Thursday, May 17, 2012

Caliper Brakes and Stem for the Vitesse P18-TT

In a previous post, I documented how a Dahon Vitesse P9 was converted to a Vitesse P18-TT. It is basically an 18 speed bike with road shifters and bullhorn bars, modeled after the Dahon Speed Pro TT and Vitesse P18. It combines the controls of the Speed Pro TT with the 2x9 drivetrain of the Vitesse P18.

After that upgrade, the bike worked well in all aspects, except for the brakes. The braking was unsatisfactory, due to the poor brake cable routing of the road shifter on the bullhorn bars and the extra friction contributed by the Travel Agents. There was a lot of friction within the system and braking was a chore as a lot of effort was needed to apply the brakes properly.

I have heard that some people have tried attaching a caliper brake to a Vitesse frame, but the rear caliper brake arm is far too short to reach the rims, even when extra long reach brake calipers are used. That was why I used Travel Agents with V brakes to attempt to solve this issue. However, the results were not good.

Finally, I had enough of the poor braking performance. I decided to try putting on caliper brakes on the Vitesse P18-TT, in a similar way to my own Dahon Boardwalk X20-R.

Besides the braking, the bullhorn bars also increased the reach from the flat handlebars. Usually this is good, as it allows you to stretch out more and ride in a more sporty position. However, if you are not vertically-blessed, this increased reach will make it strenuous to reach for the bullhorn bars. Therefore, I also decided to use a LitePro Stem to reduce the reach.

I shall let the pictures do the talking!

Tektro R559 Extra Long Reach calipers, with a very nice polished surface

Black LitePro Stem for 25.4mm handlebars

Right side of rear brake caliper. Using the default brake pads, the reach is slightly too short, which puts it too close to the tires.

With the special brake pads from Aican that extends the reach, the brake pad can be lowered to fit onto the rim properly.

The left side of the rear caliper does not require the special brake pad.

Most of the cases I have heard in which the rear brake calipers cannot reach the rim are on Vitesse frames. For this case, the insufficient reach was quite minor, and could be solved easily. It is possible that the mounting for the caliper brake is not consistent across different model years of Vitesse frames.

The front caliper brakes go on without much trouble. The front mounted bottle cage has been removed as it will interfere with the brake caliper arm when steering.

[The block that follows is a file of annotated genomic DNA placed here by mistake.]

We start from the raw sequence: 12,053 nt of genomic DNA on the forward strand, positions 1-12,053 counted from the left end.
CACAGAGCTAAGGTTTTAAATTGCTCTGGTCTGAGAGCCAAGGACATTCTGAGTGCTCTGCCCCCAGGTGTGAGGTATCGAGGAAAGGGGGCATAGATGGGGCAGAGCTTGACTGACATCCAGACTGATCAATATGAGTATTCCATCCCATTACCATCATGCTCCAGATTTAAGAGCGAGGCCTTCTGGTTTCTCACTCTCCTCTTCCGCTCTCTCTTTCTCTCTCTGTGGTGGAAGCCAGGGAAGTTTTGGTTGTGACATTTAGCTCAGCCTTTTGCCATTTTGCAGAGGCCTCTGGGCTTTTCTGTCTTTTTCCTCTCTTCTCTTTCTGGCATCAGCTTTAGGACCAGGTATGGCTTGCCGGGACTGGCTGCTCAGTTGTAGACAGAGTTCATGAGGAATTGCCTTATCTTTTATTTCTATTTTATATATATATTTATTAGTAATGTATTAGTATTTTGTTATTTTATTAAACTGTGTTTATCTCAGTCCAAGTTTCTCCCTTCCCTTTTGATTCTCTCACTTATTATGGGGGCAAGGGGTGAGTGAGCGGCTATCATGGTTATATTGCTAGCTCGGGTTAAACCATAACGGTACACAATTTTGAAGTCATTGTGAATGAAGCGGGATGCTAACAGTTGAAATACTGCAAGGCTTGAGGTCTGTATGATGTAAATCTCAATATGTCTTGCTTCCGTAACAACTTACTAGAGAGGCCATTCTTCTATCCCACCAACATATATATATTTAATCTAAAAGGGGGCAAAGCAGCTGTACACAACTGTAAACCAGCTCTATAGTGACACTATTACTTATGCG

I tried the brakes with the stock Tektro brake pads, but the performance was quite horrible. It hardly provided any grip when the brake levers are squeezed. This is dangerous, which is why I had to solve it. Instead of getting the Koolstop brake pads which I am using on the Boardwalk, I decided to try out the SwissStop brake pads which is highly recommended.

Pricey, at almost S$40 a set from CRC

 I chose the green one as it seemed to fit my purpose and type of rims.

With the green brake pads from SwissStop, the braking performance was much improved. This has to be due to the better compound used to make the brake pads.

The other part of the upgrade is to add a stem to decrease the reach of the handlebar.

To insert the stem, one side of the bullhorn bar has to be completely cleared

Putting the stem such that the handlebar is behind the stem. This is rarely done, but seems to work fine. Fiber Grip is required to stop the stem rotating in the clamp.

Another view. Placing the stem behind the clamp theoretically has the effect of making the steering more sensitive. However, with the extra reach of the bullhorn bars, the gripping area is still in front of the clamp, and this should not be a big issue.

The brake cable housing coming out of the interrupter brake levers has to be moved as the stem interferes with proper braking function. This was solved by moving the interrupter brake levers further apart to get some clearance between the brake housing and the stem.

View of the rear brakes. With the caliper brakes, the cable routing looks neater compared to using V brakes with the Travel Agent.

Overall view of the Vitesse P18-TT

This is a successful upgrade that managed to improve the braking performance of the bike. Although it is still not very good due to the long cable housing involved, it is better than the previous version of Travel Agents and V brakes. The reach has also been reduced slightly, which makes it more comfortable for the rider.

The Dahon Boardwalk X20-R and the Vitesse P18-TT out on an extended test ride

No comments:

Post a Comment

Every comment is moderated before publishing due to spam bots. If you don't see your comment yet, it is likely that it is currently being reviewed. Thank you for your patience!